After we left Longyearbyen on Wednesday 19 August 2015 we started our work straight away. We set up our lab on board together with our colleagues of the NIOZ. We now have 4 lab tables with a designated wet and dry work space.
The weather was a bit rainy with wind and a lot of swell. There were quite few people feeling not too happy... On our way south to Storfjord on the south-eastern side of Spitsbergen the internationally standardized marine mammal and bird monitoring could start straight away. Hans, Steve, Meike, Geert, Roger and Sophie took their turns in the bird box on the front of the vessel looking at which marine birds and mammals were spotted and in what number. They can only do this during sailing.
On Thursday 20 August 2015 Andrea and Martine started sampling algae and zooplankton at the first landing site on the south-eastern tip of Spitsbergen. At several sites near a bird cliff a plankton net was used from a zodiac. This was just enough material to have Andrea start her first ballast water test that same night.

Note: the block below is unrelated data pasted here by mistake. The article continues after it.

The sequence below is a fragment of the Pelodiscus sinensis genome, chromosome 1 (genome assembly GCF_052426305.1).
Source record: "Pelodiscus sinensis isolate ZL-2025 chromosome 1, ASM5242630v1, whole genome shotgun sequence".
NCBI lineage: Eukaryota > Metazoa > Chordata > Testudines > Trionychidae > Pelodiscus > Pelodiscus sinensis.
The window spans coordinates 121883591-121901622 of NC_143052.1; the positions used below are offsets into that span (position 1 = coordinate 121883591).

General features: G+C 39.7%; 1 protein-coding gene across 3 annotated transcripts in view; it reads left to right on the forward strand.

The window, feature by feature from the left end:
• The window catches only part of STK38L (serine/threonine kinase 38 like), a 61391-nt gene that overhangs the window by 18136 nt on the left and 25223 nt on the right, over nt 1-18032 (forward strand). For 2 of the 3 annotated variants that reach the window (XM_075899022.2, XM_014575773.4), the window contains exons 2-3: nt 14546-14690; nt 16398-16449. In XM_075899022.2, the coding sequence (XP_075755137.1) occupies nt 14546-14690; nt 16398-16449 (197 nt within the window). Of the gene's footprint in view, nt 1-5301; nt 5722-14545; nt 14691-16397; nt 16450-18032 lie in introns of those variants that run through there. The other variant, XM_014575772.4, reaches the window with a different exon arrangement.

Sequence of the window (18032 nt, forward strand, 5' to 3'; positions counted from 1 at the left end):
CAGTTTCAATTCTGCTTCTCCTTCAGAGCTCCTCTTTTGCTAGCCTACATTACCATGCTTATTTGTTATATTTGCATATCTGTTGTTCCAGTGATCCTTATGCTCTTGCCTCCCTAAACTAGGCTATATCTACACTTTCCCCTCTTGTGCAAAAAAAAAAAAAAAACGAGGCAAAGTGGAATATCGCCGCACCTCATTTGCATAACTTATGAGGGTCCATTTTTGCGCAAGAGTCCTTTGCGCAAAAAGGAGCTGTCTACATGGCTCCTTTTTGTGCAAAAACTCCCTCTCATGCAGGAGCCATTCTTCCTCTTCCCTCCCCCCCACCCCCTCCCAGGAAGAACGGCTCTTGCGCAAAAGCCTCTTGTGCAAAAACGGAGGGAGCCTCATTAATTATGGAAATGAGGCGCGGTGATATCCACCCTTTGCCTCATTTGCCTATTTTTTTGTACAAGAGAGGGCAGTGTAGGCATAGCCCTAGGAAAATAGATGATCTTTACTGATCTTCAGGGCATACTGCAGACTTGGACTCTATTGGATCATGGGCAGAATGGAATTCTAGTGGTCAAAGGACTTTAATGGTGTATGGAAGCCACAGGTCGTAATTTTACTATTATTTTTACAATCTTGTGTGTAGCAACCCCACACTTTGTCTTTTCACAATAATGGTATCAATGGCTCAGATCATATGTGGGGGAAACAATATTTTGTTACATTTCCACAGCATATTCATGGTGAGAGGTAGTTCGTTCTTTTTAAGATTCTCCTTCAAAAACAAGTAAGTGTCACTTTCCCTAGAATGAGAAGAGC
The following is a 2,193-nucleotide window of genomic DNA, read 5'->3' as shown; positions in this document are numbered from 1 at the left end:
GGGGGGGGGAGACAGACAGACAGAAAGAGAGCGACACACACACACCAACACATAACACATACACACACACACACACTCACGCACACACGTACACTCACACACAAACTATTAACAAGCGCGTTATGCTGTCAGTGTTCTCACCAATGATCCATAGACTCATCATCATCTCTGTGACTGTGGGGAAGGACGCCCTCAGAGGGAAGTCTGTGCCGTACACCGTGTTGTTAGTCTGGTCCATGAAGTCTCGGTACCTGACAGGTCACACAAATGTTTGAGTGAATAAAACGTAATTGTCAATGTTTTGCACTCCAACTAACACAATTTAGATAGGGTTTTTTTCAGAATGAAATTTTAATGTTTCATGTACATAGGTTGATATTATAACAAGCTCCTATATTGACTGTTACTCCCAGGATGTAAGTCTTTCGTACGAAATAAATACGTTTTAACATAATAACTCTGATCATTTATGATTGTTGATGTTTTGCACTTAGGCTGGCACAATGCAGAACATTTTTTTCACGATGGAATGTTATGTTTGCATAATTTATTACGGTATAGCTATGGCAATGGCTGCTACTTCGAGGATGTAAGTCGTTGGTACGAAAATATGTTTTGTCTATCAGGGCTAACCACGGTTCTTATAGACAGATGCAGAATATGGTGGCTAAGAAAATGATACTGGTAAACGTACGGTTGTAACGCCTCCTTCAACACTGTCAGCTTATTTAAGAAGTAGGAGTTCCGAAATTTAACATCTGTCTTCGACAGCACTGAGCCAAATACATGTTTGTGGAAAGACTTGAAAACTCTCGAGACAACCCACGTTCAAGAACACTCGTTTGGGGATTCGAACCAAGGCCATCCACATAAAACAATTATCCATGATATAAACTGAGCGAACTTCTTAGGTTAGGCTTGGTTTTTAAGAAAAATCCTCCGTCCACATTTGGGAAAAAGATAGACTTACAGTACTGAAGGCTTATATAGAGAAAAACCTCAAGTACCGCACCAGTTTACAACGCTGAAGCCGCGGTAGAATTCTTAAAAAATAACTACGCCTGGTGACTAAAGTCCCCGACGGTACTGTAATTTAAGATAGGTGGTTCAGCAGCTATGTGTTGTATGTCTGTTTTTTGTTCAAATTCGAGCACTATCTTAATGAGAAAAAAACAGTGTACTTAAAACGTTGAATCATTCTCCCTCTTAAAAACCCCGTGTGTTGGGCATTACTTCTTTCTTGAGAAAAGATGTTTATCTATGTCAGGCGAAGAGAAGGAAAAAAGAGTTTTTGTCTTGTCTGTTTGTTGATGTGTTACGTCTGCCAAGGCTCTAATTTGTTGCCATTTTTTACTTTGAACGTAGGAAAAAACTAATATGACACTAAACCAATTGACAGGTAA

Friday was a magic day at Kapp Lee, Edgeøya. Sunny and no wind, it was even warm! We were surrounded by little pieces of ice and the water was crystal clear, so we could directly see the pteropods (flying snails), comb jelly fish and little shrimp swim in the water. One part of the marine mammal group (Steve, Roger, Geert and Sophie) went as soon as possible ashore to study walruses on land and in the water. They gained a lot of information on walrus behaviour. Walruses are for sure as nosy as we are as a group of four young males came to the beach to check us out. Meike and Hans were able to deploy two CPODs to record the sound of whales for two days, perhaps even the harbour porpoise. Also more plankton samples were collected for the toxicity testing. The first ballast water tests are in full swing and hopefully the oil experiments can be started soon too...